Arab, Iranian and Turkish foreign ministers on Sunday condemned terrorist attacks in neighboring Iraq, and urged the coalition forces there to restore security. The talks in Damascus also called for a more active United Nations role in the drafting of an Iraqi constitution and the organizing of elections.
Iraq's neighbors, plus politically important Egypt, finished their security talks in the Syrian capital with a final communique read by host Syria's foreign minister, Farouk al-Shara.
He said the ministers condemn the terrorist bombings that target civilians, humanitarian and religious institutions, embassies and international organizations working in Iraq.
Mr. Shara said he and the foreign ministers of Iran, Turkey, Saudi Arabia, Kuwait, Jordan and Egypt had also decided to cooperate with Iraqi authorities to prevent what the communique called any violation of borders.
There was no direct reference to the cross-border infiltration into Iraq that the United States has linked to a wave of violence there.
The Damascus communique called on what it termed the occupation forces to restore order in Iraq. It said the ministers supported the efforts of the U.S.-appointed Governing Council in Iraq, until what it called the formation of an elected and fully representative Iraqi government that fulfills the aspirations and interests of the Iraqi people and ensures equality for all the citizens of a united Iraq.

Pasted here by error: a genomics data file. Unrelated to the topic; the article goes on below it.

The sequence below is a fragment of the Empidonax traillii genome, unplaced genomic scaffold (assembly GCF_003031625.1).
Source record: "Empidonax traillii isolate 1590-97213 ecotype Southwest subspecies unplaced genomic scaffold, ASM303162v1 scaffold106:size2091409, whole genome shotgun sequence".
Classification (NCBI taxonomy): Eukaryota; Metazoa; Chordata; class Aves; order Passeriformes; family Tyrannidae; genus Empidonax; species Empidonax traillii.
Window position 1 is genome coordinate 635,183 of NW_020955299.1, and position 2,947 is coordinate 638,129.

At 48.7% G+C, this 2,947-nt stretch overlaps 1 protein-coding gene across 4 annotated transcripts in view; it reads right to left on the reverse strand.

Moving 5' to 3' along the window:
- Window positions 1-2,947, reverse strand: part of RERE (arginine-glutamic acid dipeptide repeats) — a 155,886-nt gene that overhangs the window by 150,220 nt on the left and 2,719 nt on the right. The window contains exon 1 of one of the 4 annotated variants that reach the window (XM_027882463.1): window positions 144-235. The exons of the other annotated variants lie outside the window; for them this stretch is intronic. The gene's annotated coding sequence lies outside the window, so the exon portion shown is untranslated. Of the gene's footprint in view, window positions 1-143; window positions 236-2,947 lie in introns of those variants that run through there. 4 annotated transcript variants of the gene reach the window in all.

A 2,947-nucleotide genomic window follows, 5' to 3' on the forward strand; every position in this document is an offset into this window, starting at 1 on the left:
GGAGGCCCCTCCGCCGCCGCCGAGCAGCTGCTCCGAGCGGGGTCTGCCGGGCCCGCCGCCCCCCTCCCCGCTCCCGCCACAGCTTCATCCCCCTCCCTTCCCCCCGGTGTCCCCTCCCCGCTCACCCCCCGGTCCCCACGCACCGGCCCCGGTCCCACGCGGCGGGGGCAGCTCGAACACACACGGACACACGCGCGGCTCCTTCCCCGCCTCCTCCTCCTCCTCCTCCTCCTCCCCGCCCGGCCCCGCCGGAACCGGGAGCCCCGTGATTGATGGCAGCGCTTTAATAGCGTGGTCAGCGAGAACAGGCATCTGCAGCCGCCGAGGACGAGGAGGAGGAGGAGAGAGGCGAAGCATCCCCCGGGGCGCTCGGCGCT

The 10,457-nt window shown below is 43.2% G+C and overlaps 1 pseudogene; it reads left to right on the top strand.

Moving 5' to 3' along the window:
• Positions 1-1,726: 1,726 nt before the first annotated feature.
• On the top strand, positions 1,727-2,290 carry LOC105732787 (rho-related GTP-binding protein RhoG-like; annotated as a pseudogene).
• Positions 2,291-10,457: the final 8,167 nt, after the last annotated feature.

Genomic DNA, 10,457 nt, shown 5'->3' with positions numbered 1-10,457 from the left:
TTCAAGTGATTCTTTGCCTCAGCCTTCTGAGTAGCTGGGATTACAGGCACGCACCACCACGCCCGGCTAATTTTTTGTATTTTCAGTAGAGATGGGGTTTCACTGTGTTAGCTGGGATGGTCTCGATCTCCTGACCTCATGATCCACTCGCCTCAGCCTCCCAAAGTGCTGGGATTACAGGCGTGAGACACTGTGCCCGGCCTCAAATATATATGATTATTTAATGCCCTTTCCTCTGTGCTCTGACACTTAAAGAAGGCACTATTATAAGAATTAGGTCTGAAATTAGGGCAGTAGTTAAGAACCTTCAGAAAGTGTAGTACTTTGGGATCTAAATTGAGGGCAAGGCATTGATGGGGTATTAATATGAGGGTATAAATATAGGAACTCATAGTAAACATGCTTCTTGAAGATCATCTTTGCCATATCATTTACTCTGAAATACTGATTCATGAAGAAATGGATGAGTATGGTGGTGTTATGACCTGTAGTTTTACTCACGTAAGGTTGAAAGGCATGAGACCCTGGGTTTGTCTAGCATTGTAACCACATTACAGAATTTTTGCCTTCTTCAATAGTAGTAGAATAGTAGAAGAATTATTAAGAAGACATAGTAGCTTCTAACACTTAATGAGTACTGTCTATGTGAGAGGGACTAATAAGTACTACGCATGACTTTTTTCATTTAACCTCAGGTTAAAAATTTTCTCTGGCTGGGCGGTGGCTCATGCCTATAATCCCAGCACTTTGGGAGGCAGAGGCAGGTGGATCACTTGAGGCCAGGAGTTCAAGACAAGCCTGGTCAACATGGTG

The foreign minister of Iraq's Governing Council refused to attend the talks in Damascus, which began Saturday. He was reportedly offended by the amount of time it took to invite him, as some of the countries meeting in Damascus had reservations about allowing Iraq to attend.
The communique said the ministers expressed hope that an Iraqi representative would be present at similar meetings to be held in the future in Kuwait.
The Damascus meeting of the regional foreign ministers came amid growing regional concerns over the situation in Iraq.
Reading from the communique, Mr. Shara said the ministers declare their solidarity and sympathy for the Iraqi people under the deteriorating economic, social and security situation there.
The communique also called for strengthening the United Nations' role in post-war Iraq, especially in drafting a new Iraqi constitution, holding elections and drawing up a timetable for an end to the U.S.-led coalition's presence there.